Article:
Vietnamese politician Le Duc Tho is one of the very few other Laureates to decline. He was awarded the Nobel Peace Prize in 1973 jointly with Henry Kissinger for negotiating the Paris Peace accords, intended to bring ceasefire during the Vietnam War. In an interview 20 years later, Tho stated he did not want the offended party to share a prize with the aggressor.
Show me the money
Laureates are allowed to spend the prize money on whatever they want. We know Albert Einstein was a scientific genius but he also had the brainpower to foresee a future Nobel Prize. He was awarded the Physics Prize in 1921 and had already promised his winnings to first wife Mileva Marić in their earlier divorce settlement.
Winston Churchill needed the money. The 1953 Literature Laureate wrote a relieved letter to wife Clementine stating so after his prize was announced. And in a generous bout of goodwill, Swedish physicist Gustav Dalén, the 1912 Physics Laureate, used part of his prize money to give his factory workers an additional week’s salary.
The great medal mix-up
The 1975 The Sveriges Riksbank Prize in Economic Sciences in Memory of Alfred Nobel or the Economics Prize as it is more often referred to, illustrates the importance of the award by both individuals and state. Shared between Soviet economist Leonid Kantorovich and Dutch-born Tjalling Koopmans, the two claimed their diplomas and medals in the Stockholm ceremony. On closer inspection when they returned home, they realized they had the wrong medals — each other’s.
By that time Koopmans was residing in the United States. Nowadays, this perhaps would have been an embarrassment but no big deal. Yet in the midst of the Cold War era, it took four years of diplomatic efforts to repatriate the medals back to their rightful owners.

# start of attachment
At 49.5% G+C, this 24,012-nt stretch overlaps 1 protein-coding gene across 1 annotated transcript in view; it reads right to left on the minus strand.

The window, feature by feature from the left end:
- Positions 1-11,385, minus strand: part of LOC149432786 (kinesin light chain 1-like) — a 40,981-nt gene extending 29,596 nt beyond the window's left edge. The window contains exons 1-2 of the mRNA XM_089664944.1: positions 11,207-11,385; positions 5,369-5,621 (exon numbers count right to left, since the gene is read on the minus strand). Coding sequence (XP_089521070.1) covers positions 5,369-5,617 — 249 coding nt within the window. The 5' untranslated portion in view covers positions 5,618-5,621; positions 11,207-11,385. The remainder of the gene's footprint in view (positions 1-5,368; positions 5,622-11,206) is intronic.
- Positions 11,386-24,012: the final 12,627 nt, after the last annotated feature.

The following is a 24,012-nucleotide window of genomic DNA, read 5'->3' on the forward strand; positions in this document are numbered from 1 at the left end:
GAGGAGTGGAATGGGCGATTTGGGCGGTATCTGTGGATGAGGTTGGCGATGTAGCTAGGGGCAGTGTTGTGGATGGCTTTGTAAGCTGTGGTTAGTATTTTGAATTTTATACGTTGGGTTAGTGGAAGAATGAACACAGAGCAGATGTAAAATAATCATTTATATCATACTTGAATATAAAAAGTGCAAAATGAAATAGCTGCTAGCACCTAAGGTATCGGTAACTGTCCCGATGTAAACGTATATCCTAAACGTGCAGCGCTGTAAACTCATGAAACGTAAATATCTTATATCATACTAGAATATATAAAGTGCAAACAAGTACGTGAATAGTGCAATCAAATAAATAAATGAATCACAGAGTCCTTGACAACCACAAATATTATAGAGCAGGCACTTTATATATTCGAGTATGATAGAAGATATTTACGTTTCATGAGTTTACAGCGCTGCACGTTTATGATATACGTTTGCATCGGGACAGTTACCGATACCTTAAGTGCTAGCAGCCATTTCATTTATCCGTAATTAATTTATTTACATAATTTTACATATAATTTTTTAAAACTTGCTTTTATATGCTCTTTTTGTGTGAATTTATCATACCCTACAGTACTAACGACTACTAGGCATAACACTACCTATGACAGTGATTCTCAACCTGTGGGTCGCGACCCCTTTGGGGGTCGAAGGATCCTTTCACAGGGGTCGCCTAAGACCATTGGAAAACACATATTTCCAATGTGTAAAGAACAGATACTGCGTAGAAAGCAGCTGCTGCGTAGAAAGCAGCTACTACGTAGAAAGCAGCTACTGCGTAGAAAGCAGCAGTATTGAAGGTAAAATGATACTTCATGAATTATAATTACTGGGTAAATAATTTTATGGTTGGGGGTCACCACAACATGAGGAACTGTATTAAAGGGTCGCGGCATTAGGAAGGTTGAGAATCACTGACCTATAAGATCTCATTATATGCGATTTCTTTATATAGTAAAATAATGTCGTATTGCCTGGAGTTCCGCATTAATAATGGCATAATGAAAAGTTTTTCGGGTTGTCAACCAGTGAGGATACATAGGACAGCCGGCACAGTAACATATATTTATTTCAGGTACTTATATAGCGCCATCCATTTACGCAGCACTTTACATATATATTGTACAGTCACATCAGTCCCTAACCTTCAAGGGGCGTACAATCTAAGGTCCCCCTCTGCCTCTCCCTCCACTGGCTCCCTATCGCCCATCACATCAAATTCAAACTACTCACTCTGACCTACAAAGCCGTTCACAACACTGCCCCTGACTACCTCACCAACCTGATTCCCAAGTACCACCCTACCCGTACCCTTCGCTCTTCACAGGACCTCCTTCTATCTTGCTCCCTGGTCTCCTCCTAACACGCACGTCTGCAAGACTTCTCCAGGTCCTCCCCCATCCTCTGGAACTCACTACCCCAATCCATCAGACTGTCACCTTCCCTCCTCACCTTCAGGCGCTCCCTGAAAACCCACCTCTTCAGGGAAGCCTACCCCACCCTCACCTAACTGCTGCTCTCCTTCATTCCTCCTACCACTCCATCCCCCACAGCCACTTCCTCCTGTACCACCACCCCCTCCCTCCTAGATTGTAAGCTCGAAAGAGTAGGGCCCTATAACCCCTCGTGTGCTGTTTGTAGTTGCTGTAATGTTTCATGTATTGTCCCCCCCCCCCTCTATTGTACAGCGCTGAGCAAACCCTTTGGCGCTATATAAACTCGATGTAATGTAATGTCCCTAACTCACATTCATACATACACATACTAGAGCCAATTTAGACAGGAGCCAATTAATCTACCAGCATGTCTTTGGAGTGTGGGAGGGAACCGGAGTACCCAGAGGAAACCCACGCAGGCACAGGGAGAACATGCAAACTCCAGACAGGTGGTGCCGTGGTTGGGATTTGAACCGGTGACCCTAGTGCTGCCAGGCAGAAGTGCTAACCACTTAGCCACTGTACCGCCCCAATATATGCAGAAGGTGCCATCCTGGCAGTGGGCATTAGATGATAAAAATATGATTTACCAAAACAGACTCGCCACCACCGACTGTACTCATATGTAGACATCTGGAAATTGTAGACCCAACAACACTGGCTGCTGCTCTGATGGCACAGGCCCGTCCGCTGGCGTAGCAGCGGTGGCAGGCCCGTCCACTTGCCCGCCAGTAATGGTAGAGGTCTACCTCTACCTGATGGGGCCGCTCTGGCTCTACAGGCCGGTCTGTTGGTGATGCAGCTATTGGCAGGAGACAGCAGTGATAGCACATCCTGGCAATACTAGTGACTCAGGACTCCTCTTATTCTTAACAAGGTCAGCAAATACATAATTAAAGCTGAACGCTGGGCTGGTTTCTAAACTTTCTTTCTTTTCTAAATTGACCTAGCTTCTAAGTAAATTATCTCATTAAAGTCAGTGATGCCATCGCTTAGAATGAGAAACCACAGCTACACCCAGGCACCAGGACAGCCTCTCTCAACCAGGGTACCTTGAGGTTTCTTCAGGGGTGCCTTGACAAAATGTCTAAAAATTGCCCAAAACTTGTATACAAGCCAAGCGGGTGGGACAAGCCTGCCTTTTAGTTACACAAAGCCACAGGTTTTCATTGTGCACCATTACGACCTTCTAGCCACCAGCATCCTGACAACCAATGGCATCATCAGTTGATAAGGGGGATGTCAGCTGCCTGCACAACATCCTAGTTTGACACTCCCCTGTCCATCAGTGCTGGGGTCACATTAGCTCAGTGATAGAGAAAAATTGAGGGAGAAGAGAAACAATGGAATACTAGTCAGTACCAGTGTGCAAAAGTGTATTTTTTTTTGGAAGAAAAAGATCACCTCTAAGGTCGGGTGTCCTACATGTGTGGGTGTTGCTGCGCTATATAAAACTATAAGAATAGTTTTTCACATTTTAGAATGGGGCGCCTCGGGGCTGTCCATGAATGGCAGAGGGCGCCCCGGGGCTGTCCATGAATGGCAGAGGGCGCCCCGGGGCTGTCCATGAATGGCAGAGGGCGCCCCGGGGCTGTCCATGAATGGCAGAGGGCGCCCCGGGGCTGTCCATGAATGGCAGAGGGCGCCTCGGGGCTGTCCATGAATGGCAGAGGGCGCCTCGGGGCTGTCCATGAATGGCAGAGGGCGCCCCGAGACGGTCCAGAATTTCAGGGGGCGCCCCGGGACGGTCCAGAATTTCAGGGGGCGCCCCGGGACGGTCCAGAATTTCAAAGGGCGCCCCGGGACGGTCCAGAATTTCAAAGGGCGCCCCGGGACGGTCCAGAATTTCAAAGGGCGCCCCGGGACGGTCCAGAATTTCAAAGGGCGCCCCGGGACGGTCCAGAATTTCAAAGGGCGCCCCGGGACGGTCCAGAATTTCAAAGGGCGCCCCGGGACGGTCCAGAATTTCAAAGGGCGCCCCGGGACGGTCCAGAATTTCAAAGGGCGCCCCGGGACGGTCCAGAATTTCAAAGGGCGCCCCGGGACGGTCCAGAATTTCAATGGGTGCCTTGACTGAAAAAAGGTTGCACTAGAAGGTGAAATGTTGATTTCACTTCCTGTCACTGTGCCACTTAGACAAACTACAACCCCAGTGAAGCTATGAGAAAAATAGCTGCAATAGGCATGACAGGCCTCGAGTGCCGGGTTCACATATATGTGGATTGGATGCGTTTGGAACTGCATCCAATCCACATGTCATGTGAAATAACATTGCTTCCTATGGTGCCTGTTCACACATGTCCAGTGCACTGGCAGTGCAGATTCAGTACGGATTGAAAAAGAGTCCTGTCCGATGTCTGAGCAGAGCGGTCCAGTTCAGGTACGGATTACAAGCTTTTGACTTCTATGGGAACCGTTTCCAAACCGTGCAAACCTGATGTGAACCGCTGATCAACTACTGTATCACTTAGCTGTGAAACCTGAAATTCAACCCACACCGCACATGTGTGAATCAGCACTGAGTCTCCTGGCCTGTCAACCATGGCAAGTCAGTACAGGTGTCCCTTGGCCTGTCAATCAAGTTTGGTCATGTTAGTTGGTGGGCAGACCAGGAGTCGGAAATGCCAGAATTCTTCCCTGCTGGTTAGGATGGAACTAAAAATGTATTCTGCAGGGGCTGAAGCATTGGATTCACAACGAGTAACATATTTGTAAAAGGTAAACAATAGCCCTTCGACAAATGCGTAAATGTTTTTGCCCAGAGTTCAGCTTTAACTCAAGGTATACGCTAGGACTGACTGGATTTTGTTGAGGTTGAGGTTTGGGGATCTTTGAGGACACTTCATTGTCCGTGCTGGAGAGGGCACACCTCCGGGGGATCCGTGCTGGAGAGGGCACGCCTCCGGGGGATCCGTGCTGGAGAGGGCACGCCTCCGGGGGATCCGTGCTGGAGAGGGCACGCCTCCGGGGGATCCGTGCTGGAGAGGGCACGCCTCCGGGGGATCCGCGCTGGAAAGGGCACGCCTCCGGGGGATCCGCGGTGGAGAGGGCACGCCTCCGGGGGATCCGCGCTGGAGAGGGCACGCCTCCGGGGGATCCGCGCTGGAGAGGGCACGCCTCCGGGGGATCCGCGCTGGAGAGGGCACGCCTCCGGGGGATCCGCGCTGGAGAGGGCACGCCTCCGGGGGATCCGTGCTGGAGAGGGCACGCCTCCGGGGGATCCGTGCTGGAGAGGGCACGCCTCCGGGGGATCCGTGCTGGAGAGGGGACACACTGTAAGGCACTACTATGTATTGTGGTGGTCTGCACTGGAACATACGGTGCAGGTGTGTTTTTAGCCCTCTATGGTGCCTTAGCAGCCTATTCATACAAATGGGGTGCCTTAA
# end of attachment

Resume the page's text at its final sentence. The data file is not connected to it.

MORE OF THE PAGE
The magic call
Waking up a US president in the middle of the night isn't really something you do — even if you are the Nobel Peace Prize Committee. In 2009, Barack Obama was informed of the honor by his press secretary. Moments later his daughter confirmed the news. “Malia walked in and said, ‘Daddy, you won the Nobel Peace Prize, and it is Bo’s (the family dog) birthday,’” Obama told the press in a White House statement.
The respective Nobel awarding institutions usually make the “magic call” at around 12 noon CET to inform the year’s Laureates. Wherever you are in the world, it can come rather unexpectedly.
Tomas Tranströmer of Sweden became the 2011 Literature Laureate Photo: Dan Hansson/DN/Scanpix
The 2011 Economic Laureate Chris Sims was convinced it was a prank call until his wife, who answered the phone, suggested the Swedish accent was too good to be fake. In 2012 Chemistry Laureate Robert J. Lefkowitz was sound asleep with earplugs only to wake up to the call when his wife hit him with her elbow.
And a normal day in the life of an 87-year-old author Doris Lessing was made rather more Nobel in 2007. The newly-announced Literature Laureate became aware of the honor when she returned home from the food store to find a crowd of journalists at her front door.
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Christine Demsteader is a British journalist residing in Stockholm with only two minor honors to her name – winning first prize in a Tina Turner impersonation contest on holiday and claiming the runner up award for a tap dance routine, aged eight.